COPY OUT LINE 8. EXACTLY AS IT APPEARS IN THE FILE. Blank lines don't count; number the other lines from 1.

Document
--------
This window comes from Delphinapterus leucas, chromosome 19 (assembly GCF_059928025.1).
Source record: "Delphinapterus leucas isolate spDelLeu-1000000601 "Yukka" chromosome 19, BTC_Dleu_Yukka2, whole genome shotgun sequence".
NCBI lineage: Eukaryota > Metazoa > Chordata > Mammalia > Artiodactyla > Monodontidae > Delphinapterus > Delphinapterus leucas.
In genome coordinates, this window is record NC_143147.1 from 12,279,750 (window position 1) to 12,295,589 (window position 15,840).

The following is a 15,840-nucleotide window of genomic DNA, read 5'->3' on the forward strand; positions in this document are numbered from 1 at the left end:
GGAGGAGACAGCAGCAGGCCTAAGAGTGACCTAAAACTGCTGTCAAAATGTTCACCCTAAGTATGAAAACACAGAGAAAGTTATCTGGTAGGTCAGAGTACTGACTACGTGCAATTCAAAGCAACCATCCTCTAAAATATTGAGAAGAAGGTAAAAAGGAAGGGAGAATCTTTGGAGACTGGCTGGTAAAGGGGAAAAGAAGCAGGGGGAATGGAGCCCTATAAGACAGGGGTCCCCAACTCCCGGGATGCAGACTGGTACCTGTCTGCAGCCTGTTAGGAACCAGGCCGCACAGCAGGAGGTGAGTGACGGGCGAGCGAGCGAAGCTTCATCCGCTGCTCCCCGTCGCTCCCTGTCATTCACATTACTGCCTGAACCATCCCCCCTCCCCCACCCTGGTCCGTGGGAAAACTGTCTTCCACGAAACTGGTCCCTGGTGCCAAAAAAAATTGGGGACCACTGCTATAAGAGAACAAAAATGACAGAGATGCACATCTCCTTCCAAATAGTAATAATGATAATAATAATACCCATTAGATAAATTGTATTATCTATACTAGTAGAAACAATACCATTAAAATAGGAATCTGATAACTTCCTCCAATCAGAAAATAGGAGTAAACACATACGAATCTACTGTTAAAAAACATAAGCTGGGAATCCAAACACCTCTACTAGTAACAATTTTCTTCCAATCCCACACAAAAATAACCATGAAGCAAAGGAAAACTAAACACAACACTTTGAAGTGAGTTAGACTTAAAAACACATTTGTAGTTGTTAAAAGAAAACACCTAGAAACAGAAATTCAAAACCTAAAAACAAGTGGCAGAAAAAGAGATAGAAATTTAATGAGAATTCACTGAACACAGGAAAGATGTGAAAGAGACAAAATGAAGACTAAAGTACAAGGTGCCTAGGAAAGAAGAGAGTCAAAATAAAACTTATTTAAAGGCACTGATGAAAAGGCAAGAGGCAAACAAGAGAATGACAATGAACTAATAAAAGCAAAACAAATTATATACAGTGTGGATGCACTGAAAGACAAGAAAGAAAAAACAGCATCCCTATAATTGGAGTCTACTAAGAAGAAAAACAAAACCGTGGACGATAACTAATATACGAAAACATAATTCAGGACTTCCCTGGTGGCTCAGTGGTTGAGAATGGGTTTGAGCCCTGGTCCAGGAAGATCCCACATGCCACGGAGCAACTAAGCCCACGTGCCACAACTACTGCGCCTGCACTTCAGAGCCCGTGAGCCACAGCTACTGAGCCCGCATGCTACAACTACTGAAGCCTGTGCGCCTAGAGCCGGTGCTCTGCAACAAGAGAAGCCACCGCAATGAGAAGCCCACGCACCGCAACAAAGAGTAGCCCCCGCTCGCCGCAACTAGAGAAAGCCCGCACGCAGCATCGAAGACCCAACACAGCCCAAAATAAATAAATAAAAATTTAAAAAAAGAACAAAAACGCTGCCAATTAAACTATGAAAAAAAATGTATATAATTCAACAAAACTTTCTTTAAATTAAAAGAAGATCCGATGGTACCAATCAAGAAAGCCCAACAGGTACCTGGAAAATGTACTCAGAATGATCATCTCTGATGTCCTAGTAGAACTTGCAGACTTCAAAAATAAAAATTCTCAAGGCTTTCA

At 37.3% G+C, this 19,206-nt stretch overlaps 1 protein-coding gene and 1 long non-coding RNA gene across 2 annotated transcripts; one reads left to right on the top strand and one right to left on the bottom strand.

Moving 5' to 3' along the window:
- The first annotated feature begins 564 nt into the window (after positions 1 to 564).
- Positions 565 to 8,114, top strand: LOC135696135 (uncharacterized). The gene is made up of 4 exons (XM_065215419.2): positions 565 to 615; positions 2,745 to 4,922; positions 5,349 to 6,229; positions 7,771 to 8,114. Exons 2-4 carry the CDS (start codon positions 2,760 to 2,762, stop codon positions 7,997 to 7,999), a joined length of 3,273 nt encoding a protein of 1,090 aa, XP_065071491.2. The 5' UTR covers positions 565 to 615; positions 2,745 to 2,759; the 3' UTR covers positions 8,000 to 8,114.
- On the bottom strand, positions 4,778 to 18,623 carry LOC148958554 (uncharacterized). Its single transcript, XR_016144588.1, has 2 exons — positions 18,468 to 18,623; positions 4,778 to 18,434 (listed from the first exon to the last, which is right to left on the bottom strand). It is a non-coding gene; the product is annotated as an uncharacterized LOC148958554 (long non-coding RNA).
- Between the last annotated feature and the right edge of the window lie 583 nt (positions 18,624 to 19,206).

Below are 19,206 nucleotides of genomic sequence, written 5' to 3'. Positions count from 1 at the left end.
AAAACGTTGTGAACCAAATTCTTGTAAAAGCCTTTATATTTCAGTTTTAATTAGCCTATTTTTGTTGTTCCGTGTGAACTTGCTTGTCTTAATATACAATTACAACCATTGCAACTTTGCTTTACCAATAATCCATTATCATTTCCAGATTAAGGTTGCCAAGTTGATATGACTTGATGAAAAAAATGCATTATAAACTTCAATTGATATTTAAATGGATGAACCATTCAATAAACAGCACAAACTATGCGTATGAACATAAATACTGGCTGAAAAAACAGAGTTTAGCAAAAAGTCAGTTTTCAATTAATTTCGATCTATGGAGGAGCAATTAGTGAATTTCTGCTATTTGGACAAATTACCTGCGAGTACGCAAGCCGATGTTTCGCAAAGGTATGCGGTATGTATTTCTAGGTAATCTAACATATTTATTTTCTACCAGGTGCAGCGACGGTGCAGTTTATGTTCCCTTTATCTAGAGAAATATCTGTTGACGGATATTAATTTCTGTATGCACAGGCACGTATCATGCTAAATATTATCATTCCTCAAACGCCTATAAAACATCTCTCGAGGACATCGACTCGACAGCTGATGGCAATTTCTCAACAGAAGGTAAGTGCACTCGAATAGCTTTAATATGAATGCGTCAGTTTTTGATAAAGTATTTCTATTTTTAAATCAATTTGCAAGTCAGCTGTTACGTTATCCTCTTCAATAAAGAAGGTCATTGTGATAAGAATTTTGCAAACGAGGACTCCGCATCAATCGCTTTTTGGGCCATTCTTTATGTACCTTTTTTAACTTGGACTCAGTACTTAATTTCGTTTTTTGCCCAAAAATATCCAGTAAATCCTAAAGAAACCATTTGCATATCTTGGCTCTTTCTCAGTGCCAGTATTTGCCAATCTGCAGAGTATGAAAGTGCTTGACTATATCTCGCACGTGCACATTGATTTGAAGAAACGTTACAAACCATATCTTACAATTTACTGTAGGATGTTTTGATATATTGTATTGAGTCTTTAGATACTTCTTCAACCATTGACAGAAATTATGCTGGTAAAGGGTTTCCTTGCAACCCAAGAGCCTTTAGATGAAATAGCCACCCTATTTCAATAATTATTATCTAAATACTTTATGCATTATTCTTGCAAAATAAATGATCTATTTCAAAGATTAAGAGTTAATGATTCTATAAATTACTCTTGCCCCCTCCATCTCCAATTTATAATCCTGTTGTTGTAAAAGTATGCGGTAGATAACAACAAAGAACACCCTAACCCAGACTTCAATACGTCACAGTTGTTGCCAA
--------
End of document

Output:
Moving 5' to 3' along the window: